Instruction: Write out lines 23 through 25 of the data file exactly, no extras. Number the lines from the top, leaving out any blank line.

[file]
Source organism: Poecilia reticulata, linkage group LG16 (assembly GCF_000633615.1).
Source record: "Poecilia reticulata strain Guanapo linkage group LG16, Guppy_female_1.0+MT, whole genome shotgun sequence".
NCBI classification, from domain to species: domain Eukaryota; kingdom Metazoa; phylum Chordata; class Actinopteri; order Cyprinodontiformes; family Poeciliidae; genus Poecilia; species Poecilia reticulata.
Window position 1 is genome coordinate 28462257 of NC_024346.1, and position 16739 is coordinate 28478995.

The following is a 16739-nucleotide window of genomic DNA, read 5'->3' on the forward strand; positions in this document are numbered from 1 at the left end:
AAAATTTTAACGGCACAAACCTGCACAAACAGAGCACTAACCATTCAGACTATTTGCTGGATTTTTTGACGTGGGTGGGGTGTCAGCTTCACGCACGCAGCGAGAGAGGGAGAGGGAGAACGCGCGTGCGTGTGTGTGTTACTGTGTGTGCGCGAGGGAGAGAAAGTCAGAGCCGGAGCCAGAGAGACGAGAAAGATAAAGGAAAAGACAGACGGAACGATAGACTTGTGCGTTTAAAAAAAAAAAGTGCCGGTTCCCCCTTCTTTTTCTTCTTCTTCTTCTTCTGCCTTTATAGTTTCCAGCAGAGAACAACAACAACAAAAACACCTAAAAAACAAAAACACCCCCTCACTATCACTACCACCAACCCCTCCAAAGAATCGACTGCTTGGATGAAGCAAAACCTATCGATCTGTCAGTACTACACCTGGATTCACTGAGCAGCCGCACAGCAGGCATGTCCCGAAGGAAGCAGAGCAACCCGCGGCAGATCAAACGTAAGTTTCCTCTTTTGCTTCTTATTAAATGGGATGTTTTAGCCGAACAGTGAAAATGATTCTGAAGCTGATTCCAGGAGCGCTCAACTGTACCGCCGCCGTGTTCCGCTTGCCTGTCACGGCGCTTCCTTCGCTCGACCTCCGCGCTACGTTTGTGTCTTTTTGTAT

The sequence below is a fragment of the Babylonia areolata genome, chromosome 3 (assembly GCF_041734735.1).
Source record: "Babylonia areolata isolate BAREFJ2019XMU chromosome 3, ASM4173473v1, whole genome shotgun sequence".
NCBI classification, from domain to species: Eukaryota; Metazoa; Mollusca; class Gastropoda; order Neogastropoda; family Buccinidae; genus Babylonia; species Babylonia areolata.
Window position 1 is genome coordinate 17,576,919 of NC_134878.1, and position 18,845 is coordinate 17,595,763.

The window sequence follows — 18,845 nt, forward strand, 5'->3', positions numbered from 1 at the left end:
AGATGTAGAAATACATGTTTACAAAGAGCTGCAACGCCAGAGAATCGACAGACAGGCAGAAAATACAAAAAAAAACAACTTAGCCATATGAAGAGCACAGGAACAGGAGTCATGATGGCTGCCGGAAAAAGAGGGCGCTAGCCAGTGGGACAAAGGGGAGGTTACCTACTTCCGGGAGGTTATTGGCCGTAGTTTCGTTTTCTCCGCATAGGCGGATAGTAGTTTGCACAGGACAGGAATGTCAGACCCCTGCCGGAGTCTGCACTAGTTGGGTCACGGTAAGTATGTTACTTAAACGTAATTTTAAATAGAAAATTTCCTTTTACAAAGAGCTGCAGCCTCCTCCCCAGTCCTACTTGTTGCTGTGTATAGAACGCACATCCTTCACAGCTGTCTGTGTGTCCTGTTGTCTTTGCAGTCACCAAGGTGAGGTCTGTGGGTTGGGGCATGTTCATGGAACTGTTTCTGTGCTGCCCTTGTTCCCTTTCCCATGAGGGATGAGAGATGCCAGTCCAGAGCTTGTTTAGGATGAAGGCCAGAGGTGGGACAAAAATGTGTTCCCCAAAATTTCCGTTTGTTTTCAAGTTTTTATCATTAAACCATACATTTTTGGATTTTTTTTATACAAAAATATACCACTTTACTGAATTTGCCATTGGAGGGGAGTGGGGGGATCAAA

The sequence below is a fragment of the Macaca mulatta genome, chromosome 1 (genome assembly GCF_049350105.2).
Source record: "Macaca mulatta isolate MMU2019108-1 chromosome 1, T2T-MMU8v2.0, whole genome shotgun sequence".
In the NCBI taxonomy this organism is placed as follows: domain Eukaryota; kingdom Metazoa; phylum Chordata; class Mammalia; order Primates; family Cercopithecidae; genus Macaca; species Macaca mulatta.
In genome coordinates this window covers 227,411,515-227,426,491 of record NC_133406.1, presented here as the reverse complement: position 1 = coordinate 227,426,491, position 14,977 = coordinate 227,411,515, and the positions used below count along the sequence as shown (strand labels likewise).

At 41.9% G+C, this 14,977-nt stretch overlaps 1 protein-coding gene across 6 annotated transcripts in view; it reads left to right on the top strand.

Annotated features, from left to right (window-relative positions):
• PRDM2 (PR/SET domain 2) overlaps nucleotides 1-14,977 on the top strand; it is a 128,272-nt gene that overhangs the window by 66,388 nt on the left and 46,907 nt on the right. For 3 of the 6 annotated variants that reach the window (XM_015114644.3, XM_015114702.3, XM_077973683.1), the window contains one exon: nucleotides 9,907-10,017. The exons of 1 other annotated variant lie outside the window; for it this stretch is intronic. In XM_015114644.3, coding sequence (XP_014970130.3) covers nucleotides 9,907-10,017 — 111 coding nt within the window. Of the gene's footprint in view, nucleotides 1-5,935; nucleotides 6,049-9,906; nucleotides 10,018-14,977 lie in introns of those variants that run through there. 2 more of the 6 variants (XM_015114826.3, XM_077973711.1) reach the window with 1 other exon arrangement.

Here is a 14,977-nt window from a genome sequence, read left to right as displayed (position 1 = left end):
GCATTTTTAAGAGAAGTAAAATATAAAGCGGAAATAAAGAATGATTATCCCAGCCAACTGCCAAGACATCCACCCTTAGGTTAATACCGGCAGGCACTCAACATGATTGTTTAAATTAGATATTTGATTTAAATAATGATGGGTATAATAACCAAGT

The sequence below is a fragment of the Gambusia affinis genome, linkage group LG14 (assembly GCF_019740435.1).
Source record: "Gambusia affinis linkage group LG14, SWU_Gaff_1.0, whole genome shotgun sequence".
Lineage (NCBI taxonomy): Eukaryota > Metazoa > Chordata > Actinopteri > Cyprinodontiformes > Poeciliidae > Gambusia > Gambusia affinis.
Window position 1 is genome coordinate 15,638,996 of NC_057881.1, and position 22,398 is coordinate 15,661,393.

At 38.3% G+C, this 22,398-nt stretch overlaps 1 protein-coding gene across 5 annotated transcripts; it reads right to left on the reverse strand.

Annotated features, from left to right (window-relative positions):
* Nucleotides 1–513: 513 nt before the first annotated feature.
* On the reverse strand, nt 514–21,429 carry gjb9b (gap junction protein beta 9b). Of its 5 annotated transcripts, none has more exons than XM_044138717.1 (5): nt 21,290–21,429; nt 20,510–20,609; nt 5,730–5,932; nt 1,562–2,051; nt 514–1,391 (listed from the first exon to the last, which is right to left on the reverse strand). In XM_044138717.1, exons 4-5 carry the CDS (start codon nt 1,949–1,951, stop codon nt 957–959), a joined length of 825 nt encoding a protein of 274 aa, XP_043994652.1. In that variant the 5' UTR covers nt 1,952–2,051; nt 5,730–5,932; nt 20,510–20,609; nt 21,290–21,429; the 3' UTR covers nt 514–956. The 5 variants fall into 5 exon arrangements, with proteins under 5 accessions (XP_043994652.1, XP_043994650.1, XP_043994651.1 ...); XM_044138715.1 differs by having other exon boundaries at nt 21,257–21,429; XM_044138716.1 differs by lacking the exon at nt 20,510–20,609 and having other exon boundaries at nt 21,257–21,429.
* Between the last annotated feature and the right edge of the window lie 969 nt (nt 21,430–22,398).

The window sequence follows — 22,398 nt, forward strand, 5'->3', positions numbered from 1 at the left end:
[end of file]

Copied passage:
Source record: "Gambusia affinis linkage group LG14, SWU_Gaff_1.0, whole genome shotgun sequence".
Lineage (NCBI taxonomy): Eukaryota > Metazoa > Chordata > Actinopteri > Cyprinodontiformes > Poeciliidae > Gambusia > Gambusia affinis.
Window position 1 is genome coordinate 15,638,996 of NC_057881.1, and position 22,398 is coordinate 15,661,393.